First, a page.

Free Republic
Browse · Search
Topics · Post Article

Skip to comments.

Why Humans and Their Fur Parted Ways
The New York Times (Science Times) ^ | August 19, 2003 | NICHOLAS WADE

Posted on 08/19/2003 5:41:06 AM PDT by Pharmboy

Illustration by Michael Rothman
An Australopithecus, sporting full-bodied
fur about four million years ago.

An archaic human walked fur-free about
1.2 million years ago, carrying fire on the savanna

ONE of the most distinctive evolutionary changes as humans parted company from their fellow apes was their loss of body hair. But why and when human body hair disappeared, together with the matter of when people first started to wear clothes, are questions that have long lain beyond the reach of archaeology and paleontology.

Ingenious solutions to both issues have now been proposed, independently, by two research groups analyzing changes in DNA. The result, if the dates are accurate, is something of an embarrassment. It implies we were naked for more than a million years before we started wearing clothes.

Dr. Alan R. Rogers, an evolutionary geneticist at the University of Utah, has figured out when humans lost their hair by an indirect method depending on the gene that determines skin color. Dr. Mark Stone- king of the Max Planck Institute for Evolutionary Anthropology in Leipzig, Germany, believes he has established when humans first wore clothes. His method too is indirect: it involves dating the evolution of the human body louse, which infests only clothes.

Meanwhile a third group of researchers, resurrecting a suggestion of Darwin, has come up with a novel explanation of why humans lost their body hair in the first place.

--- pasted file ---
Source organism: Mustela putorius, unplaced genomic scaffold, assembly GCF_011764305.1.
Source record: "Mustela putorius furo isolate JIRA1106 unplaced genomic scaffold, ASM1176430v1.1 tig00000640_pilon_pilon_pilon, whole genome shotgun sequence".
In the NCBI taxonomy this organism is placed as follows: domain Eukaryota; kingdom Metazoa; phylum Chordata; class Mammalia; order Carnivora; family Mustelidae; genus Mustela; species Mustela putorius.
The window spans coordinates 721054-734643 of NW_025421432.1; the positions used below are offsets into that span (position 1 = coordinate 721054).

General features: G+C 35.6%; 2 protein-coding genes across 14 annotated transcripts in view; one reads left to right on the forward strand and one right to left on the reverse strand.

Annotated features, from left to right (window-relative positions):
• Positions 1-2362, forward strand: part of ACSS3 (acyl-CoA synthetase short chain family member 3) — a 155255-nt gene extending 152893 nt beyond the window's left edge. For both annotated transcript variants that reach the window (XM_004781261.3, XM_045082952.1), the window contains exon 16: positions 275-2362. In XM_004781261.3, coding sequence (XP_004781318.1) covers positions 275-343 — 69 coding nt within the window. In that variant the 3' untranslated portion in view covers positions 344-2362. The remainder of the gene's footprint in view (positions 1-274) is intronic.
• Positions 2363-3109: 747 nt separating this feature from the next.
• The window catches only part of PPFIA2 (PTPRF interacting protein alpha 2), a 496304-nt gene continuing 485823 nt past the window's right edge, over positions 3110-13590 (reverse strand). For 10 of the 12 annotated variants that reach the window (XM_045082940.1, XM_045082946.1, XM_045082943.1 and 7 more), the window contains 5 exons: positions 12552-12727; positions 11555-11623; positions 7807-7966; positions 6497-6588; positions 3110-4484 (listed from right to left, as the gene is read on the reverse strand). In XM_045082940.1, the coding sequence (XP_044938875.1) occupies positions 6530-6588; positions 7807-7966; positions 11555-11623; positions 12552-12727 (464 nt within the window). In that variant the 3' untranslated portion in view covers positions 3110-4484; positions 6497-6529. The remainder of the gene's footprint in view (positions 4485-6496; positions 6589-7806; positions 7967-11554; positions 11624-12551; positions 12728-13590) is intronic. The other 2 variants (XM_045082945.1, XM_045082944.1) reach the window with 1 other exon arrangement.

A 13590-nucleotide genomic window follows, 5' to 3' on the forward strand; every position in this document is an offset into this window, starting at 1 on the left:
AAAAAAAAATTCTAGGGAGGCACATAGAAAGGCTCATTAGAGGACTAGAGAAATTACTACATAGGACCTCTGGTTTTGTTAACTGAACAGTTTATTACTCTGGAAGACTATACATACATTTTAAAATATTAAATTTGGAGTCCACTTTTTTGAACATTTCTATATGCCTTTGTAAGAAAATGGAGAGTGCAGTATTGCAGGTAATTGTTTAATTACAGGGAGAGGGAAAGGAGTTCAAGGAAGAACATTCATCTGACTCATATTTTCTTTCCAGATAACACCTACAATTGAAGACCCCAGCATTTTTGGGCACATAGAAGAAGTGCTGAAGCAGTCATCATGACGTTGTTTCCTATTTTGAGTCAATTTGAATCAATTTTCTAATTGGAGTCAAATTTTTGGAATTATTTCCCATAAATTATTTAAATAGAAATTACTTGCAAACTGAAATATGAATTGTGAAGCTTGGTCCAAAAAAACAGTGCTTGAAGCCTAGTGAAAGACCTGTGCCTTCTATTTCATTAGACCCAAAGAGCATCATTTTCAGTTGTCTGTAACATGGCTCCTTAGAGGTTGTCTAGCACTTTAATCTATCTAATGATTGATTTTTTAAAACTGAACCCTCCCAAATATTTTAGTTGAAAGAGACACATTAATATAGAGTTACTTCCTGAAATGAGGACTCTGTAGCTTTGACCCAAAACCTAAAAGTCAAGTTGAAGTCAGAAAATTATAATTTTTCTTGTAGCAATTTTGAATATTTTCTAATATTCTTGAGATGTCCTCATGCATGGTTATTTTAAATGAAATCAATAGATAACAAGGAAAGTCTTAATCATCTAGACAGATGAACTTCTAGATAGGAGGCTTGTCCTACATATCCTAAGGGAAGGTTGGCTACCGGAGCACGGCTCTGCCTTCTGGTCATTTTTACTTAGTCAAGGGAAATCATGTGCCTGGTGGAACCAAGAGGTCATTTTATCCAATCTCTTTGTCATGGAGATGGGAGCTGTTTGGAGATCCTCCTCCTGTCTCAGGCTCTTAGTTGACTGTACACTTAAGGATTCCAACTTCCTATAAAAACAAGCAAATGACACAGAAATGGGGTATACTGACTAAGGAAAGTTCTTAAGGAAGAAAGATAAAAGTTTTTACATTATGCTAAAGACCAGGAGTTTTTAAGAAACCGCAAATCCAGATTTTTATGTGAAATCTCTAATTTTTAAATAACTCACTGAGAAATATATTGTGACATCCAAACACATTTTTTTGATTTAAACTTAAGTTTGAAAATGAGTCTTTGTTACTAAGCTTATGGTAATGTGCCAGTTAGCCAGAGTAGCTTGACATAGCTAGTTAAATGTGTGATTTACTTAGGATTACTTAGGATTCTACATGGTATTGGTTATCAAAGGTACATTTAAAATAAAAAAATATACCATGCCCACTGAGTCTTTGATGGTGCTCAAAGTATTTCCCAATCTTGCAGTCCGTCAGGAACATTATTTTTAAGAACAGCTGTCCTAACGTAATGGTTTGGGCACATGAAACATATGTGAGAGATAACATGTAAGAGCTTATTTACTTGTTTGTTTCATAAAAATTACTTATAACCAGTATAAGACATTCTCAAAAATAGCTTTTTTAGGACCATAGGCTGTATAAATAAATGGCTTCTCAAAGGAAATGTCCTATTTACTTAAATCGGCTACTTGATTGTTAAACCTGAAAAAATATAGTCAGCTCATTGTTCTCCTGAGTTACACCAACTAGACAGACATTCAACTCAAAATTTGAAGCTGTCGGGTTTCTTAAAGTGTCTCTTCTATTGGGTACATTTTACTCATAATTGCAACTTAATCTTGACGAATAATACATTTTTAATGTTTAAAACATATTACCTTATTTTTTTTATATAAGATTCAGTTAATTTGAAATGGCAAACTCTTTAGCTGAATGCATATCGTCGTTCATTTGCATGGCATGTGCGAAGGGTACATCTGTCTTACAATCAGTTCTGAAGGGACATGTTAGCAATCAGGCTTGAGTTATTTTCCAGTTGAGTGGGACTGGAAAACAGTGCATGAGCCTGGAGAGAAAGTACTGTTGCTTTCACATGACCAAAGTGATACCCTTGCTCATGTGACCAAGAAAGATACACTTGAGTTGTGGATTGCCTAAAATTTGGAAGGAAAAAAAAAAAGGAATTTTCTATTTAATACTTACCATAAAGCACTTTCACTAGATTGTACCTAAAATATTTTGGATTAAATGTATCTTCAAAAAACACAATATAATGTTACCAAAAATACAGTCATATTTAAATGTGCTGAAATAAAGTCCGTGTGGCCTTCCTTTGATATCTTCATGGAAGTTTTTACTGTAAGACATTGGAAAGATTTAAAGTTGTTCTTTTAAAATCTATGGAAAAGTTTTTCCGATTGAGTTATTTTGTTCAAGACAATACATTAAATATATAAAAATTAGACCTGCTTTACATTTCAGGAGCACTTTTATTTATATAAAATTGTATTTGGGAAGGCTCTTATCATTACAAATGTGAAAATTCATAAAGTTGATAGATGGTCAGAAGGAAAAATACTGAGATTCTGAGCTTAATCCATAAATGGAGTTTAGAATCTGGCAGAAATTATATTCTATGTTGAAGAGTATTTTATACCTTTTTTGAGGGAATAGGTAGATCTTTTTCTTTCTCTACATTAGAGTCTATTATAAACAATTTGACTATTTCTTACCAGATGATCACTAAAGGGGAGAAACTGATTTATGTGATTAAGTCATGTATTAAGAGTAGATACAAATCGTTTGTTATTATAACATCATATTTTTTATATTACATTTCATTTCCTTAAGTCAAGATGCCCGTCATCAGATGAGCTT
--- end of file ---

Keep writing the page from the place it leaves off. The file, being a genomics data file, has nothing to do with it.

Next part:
Mammals need body hair to keep warm, and lose it only for special evolutionary reasons. Whales and walruses shed their hair to improve speed in their new medium, the sea. Elephants and rhinoceroses have specially thick skins and are too bulky to lose much heat on cold nights. But why did humans, the only hairless primates, lose their body hair?

One theory holds that the hominid line went through a semi-aquatic phase — witness the slight webbing on our hands. A better suggestion is that loss of body hair helped our distant ancestors keep cool when they first ventured beyond the forest's shade and across the hot African savannah. But loss of hair is not an unmixed blessing in regulating body temperature because the naked skin absorbs more energy in the heat of the day and loses more in the cold of the night.

Dr. Mark Pagel of the University of Reading in England and Dr. Walter Bodmer of the John Radcliffe Hospital in Oxford have proposed a different solution to the mystery and their idea, if true, goes far toward explaining contemporary attitudes about hirsuteness. Humans lost their body hair, they say, to free themselves of external parasites that infest fur — blood-sucking lice, fleas and ticks and the diseases they spread.

Paul Smith for The New York Times
Included on the list of hairless mammals is the hippopotamus.
It is believed that mammals lose their hair only for particular
evolutionary reasons.

Once hairlessness had evolved through natural selection, Dr. Pagel and Dr. Bodmer suggest, it then became subject to sexual selection, the development of features in one sex that appeal to the other. Among the newly furless humans, bare skin would have served, like the peacock's tail, as a signal of fitness. The pains women take to keep their bodies free of hair — joined now by some men — may be no mere fashion statement but the latest echo of an ancient instinct. Dr. Pagel's and Dr. Bodmer's article appeared in a recent issue of The Proceedings of the Royal Society.